Friday, February 20, 2015

Lexology comments on innovation Act

From Lexology:


Heightened Pleading Requirements:

The proposed Innovation Act also requires plaintiffs to disclose significantly more information in its initial pleadings than previously required. Patent-plaintiffs would be required to explain why they are suing a particular defendant in their court pleadings. The bill also requires courts to decide early on whether a patent is invalid to discourage plaintiffs from dragging out lawsuits in an attempt to obtain settlements.


The proposed bill also introduces a fee-shifting structure that departs from the traditional rule that each party bears the cost of its own attorney’s fees. Under the new provision, judges would be required to make parties who bring lawsuits that are not “reasonably justified in law and fact” to pay their opponents’ legal fees. This section is arguably the most controversial provision of the bill and the one responsible for Sen. Harry Reid refusing to bring the original Innovation Act to the Senate floor. The bill would create a presumption of awarding attorney fees to the prevailing party. Under this structure, a court would be required to award attorney fees and “other expenses” to the prevailing party “unless the court finds that the position and conduct of the non-prevailing party or parties were reasonably justified in law and fact or that special circumstances (such as severe economic hardship to a named inventor) make an award unjust.” This provision serves as a drastic change from the current standard in patent cases where attorney fees are only awarded in “exceptional cases.” The bill also discourages a patentee from offering a covenant not to sue as a means to settle infringement litigation, making such an offer an admission that the patentee is the “non-prevailing party” and thus a risk for an award of fees and costs to the accused infringer (Sec. 3(b)(1)(c)).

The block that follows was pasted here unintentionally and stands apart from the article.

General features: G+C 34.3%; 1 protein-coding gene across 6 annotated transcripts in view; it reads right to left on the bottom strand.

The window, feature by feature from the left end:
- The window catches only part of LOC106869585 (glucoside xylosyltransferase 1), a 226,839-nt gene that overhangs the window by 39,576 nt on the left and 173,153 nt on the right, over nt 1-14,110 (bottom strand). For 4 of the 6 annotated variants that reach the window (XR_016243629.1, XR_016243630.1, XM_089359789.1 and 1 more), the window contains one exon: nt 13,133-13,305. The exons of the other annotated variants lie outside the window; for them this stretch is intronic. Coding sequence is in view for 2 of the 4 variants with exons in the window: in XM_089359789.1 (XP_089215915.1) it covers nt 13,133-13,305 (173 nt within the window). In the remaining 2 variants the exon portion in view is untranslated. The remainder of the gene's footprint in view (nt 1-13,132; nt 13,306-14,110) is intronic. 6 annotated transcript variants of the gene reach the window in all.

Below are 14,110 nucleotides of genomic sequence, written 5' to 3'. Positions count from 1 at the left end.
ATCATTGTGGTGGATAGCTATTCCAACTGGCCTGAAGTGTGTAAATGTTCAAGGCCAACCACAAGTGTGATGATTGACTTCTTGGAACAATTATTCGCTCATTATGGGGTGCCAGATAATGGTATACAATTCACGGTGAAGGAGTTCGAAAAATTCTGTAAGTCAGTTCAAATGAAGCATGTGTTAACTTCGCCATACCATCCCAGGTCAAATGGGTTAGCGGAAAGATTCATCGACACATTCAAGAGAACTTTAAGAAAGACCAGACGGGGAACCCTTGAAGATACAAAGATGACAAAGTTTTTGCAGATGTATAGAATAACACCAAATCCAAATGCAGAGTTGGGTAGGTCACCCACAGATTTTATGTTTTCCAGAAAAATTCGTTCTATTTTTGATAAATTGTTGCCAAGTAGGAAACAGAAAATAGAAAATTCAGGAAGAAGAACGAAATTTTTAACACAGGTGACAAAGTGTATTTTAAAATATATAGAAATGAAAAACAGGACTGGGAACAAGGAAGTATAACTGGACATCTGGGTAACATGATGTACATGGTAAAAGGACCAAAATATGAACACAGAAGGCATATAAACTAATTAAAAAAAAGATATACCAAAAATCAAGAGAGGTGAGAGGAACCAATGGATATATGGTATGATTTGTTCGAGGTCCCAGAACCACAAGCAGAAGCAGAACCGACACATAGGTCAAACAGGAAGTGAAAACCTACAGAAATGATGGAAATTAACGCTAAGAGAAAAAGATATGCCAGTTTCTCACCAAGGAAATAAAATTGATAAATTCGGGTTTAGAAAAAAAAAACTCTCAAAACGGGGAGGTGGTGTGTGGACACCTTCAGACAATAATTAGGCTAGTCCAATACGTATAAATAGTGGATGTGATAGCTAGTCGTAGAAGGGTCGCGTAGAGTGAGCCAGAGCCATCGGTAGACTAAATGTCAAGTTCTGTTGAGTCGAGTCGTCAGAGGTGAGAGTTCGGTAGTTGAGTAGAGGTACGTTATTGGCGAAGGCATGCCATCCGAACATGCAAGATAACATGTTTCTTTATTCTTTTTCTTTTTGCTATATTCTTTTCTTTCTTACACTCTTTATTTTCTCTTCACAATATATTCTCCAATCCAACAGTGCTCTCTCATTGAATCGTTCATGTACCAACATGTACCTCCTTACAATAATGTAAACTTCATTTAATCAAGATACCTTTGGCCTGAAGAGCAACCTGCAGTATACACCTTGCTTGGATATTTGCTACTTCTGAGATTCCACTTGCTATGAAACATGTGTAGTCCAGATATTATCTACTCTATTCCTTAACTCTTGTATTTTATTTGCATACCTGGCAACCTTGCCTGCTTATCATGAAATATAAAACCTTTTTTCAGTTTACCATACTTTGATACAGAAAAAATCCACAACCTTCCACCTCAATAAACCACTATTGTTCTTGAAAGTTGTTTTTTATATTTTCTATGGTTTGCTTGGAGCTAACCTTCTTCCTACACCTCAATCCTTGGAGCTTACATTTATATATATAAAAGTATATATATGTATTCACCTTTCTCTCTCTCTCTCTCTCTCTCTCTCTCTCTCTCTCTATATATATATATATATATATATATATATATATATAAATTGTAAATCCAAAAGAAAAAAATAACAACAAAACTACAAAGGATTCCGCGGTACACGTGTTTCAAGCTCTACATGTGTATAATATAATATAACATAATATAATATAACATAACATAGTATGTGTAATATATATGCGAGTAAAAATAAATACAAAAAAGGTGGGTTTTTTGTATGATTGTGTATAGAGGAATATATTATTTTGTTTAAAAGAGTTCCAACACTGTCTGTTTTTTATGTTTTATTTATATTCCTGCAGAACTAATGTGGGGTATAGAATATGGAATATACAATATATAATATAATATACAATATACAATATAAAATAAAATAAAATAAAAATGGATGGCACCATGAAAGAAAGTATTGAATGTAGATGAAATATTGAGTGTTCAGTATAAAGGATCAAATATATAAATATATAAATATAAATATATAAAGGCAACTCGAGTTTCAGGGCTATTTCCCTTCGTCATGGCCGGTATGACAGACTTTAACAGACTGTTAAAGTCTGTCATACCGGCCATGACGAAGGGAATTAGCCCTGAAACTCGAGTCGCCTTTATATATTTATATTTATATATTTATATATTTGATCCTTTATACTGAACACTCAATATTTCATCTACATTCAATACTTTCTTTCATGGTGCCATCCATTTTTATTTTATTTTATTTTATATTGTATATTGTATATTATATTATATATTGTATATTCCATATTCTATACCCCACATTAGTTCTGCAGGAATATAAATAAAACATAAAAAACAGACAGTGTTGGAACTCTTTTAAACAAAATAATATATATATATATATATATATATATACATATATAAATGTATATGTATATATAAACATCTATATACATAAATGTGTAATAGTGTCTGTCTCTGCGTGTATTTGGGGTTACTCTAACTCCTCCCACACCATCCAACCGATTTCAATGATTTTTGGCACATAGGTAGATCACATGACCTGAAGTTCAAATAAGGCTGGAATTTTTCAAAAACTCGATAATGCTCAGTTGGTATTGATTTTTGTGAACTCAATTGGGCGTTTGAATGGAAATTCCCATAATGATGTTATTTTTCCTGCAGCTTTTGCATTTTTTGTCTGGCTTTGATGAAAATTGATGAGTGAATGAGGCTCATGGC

Can Congress alter the pleading requirements of the Federal Rules of Civil Procedure for certain classes of cases?
Should it? Sometimes discovery is needed to establish an infringement.


Post a Comment

<< Home